Viva Mayr – real spas don’t serve cocktails

Jane Alexander

448722491Are spas going soft? Lately the word ‘spa’ has come to mean little more than a holiday at a smart hotel with a few massages and facials thrown in. You only need to see pictures of Kate Moss on ‘detox’ at Chiva Som, cigarette in one hand, cocktail in the other, to figure out that most spa trips are hedonistic rather than truly healthy. I’m not knocking the sybaritic spa – heaven only knows we all want a bit of pampering now and again. But let’s be brutally honest – if you really want to kickstart a new health regime you’re not going to do it on gourmet cuisine and some hybrid uber-massage with hot rocks and flowers. Sorry, but you need something a bit more hardcore. That’s where Viva-Mayr comes in.

Mayr Therapy has been around since the 1950s – the brainchild of Austrian physician Dr Franz Xaver Mayr…

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Marie Kondo Will Change Your Life

As a physical presence, Marie Kondo has more in common with a snowflake than with the flesh-and-blood humans around her. She speaks softly, wears white, and doesn’t so much make an entrance as drift to a halt on the stormy day when we meet. Most celebrities of her magnitude have a force field. Kondo, standing about five feet tall in shiny patent-leather heels, has none—and yet she’s so famous in Japan that she can no more ride the Tokyo subway than Beyoncé could.

At 30 years old, Kondo has written four best-selling books about the art of tidying, including The Life-Changing Magic of Tidying Up, her first book translated into English and a runaway best seller. Fans of her decluttering techniques call themselves Konverts and use the author’s name as a verb: “Good day today,” wrote one in a parenting forum. “Kondoed fridge before shopping delivery.” From another: “It seems mundane but I’ve Kondo’d some deodorant that I didn’t like the smell of.” Konverts live for the high of domestic purging. They call it Kondomania.

The author’s formal study of neatness began at age 5, when feng shui principles became trendy in Tokyo. “My mother was applying the method, but to my eye, the house was not tidy enough to have the feng shui effect,” Kondo said, sipping Fiji water through a straw at lunch. She began helping her mother with the housework. “Well, not so much helped, as I was the one who tidied,” Kondo clarified. “I actually executed all the tidying up.”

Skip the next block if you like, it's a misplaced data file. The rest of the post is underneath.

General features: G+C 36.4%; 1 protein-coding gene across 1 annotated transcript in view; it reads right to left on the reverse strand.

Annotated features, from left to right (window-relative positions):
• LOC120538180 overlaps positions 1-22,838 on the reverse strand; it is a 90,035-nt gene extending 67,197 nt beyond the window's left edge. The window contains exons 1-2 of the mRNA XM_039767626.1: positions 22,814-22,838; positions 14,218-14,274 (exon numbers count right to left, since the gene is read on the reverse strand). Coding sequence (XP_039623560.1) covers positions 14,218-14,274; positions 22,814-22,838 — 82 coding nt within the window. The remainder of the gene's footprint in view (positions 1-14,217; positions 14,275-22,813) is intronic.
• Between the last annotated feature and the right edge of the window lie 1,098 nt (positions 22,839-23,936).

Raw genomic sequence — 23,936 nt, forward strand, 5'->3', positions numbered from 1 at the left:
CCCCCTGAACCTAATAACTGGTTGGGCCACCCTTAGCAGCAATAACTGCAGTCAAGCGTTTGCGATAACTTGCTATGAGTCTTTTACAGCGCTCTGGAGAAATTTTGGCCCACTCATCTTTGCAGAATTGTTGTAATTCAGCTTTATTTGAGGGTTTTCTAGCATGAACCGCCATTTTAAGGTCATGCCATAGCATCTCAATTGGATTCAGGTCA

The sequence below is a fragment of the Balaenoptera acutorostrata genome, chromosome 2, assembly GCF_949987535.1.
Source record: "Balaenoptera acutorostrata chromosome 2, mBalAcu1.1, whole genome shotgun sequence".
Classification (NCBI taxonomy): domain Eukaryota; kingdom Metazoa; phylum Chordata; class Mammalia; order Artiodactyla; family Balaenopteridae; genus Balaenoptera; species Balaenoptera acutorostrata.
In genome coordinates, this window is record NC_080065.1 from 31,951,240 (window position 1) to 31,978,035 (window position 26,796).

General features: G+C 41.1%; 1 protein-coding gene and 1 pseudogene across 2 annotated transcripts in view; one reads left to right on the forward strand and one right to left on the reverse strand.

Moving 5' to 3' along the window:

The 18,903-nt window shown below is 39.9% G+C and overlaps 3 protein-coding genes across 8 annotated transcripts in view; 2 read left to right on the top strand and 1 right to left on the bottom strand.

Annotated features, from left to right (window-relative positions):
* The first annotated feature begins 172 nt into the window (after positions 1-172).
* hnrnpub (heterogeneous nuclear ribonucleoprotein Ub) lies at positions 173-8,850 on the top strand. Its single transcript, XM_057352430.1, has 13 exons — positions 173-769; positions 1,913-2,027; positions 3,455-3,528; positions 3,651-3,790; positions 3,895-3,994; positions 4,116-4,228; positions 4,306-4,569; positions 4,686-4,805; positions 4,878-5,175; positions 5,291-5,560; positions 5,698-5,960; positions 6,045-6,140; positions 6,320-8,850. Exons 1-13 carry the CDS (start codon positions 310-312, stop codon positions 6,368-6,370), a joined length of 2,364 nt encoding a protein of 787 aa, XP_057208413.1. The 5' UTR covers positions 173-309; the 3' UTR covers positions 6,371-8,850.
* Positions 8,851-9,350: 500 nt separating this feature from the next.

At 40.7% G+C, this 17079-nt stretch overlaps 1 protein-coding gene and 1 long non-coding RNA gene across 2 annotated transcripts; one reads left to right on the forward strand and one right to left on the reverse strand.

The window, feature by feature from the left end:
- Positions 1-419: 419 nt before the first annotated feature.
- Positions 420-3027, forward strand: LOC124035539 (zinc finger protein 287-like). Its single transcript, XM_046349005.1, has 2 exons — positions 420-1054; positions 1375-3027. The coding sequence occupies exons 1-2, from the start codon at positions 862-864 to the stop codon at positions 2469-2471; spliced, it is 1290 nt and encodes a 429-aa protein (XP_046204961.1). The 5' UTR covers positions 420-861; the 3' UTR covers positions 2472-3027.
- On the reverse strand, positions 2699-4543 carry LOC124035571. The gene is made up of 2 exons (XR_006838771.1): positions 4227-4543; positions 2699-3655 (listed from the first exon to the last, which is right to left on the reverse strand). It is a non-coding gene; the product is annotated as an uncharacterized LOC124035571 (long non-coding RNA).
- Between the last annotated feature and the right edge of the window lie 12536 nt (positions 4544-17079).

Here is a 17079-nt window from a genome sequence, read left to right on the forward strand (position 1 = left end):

To read more:
Marie Kondo Will Change Your Life


I’d like to subtitle this article “How I Learned to Stop Worrying and Love Herbal Tea,” but that statement simply isn’t true. I don’t love herbal tea. I love coffee.

In the spirit of journalism (and because my cruel bosses forced me to), I quit coffee for a week. And since I’m a glutton for punishment, I went without caffeine altogether. It wasn’t easy.

To read the full article:

My Fave Cafe in Vienna: Balthasar

From Coffee With Love

Balthasar Espresso Balthasar Espresso

It seems that all good things come to those who wait and sometimes they kind of creep up on you. So, one fine sunny day in Vienna, after a fine lunch, I was rushing again and what did I notice, a La Marzocco Strada to my right in a shop – of course I stopped, walked in, saw a friendly guy behind the brew bar and state of the art espresso machine and said “wow! is this a new place…. you’ve got a La Marzocco Strada machine… erm… I’ll be back” And sure I was in 10 minutes and ever since then, several times, taking colleagues, the wife, the daughter, the son and more.

Balthasar Entry

It also helps that Balthasar, is about 15 minutes walk from where I live and about 10 minutes on the underground (in Vienna it’s called the u-bahn) from where I work, so very…

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